AstraZeneca is acquiring 55% of privately held biotech firm Acerta Pharma for $4 billion.
The deal will give the company access to a new kind of blood cancer drug, while boosting long-term growth prospects.
AstraZeneca believes acalabrutinib could sell more than $5 billion a year, supporting its return to growth and completing the transformation of the drugmaker’s oncology business.
“By doing a dilutive acquisition we don’t make our lives easier in the short term but we are committed to our stated goals and we will manage through,” Chief Executive Pascal Soriot said on Thursday.
Future acalabrutinib revenue would be on top of the $45 billion sales target for 2023 that was outlined last year.
If the company chooses to acquire the rest of Acerta in the future, it could come at a price tag of $7 billion all-in.
“While significant clinical and commercial risks remain, the transaction could ultimately prove a stroke of genius, adding a multibillion-dollar potential drug launch in 2017 that could accelerate AstraZeneca’s re-emergence as a major force in oncology,” Deutsche Bank analyst Richard Parkes says.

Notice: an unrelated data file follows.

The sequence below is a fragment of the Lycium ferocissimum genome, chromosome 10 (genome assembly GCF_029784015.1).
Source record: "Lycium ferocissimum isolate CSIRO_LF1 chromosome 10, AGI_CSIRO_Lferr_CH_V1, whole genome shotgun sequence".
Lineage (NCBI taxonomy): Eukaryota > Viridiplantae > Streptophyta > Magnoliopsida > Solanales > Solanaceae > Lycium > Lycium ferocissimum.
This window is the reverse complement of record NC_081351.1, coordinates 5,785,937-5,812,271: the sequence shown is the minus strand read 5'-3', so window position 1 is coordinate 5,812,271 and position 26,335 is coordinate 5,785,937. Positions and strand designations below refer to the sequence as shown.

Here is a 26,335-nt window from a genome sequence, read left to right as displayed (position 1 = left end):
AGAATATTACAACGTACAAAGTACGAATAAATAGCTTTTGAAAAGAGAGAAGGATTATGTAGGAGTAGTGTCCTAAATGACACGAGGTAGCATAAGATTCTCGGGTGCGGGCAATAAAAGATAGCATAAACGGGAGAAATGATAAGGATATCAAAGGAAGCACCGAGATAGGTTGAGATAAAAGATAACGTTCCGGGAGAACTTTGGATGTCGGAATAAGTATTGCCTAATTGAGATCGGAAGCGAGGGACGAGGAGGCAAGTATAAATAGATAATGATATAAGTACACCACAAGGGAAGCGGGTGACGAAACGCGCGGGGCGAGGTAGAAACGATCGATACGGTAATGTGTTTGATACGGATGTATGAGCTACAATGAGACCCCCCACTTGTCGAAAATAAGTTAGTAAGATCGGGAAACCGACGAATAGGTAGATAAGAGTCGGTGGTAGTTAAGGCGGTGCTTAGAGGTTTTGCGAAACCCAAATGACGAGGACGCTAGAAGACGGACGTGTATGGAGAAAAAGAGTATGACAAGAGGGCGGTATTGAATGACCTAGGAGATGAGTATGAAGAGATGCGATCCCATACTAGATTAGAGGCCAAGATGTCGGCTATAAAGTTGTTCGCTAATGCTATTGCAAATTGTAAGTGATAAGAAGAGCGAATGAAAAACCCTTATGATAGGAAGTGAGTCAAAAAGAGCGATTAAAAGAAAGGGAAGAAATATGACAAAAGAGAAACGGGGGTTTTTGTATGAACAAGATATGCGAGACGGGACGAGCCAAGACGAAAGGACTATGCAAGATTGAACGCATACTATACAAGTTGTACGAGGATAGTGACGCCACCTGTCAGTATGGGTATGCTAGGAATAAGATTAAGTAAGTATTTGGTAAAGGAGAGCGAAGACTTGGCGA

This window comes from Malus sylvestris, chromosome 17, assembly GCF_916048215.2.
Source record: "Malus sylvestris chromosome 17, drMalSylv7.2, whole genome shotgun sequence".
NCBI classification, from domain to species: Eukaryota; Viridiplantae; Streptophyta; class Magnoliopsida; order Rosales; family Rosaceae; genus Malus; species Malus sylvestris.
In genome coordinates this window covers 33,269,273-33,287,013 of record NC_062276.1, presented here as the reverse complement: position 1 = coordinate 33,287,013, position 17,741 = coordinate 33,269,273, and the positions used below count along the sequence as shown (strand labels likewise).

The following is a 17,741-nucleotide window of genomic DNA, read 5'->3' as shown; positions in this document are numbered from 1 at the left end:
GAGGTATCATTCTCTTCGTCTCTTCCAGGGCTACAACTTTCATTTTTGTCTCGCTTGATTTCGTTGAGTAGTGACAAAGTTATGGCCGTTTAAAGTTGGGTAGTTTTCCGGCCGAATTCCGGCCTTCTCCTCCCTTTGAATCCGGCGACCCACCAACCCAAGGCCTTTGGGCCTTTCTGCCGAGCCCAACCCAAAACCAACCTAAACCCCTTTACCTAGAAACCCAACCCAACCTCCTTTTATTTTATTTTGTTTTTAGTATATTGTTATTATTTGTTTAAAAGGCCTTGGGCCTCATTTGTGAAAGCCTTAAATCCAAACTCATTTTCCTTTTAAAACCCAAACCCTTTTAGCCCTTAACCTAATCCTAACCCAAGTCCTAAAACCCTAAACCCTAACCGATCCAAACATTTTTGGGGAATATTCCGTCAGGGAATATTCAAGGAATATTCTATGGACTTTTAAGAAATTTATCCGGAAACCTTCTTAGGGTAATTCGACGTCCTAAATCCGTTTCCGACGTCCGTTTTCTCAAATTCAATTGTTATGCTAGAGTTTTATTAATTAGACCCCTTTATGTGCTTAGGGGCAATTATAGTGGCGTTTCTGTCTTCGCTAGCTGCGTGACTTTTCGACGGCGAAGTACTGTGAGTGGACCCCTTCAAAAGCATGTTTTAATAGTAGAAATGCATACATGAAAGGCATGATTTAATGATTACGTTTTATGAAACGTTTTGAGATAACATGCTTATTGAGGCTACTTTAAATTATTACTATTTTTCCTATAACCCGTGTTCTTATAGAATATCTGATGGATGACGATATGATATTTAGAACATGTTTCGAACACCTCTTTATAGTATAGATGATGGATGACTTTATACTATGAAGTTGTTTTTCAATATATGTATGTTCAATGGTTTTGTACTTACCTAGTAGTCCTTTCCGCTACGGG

Acalabrutinib works in a similar fashion to AbbVie and Johnson & Johnson’s product Imbruvica. AstraZeneca is hoping that its product, once finalized through clinical trials, will be best-in-class, since it has fewer side effects than Imbruvica and potentially better efficacy.
AstraZeneca will pay $2.5 billion upfront, funded from cash and debt, with a further $1.5 billion paid either on receipt of the first regulatory approval for acalabrutinib or at the end of 2018.
Acerta shareholders have been given the option to sell the remaining 45% of the company for approximately $3 billion.
Acalabrutinib is expected to be submitted for regulatory approval in the second half of 2016.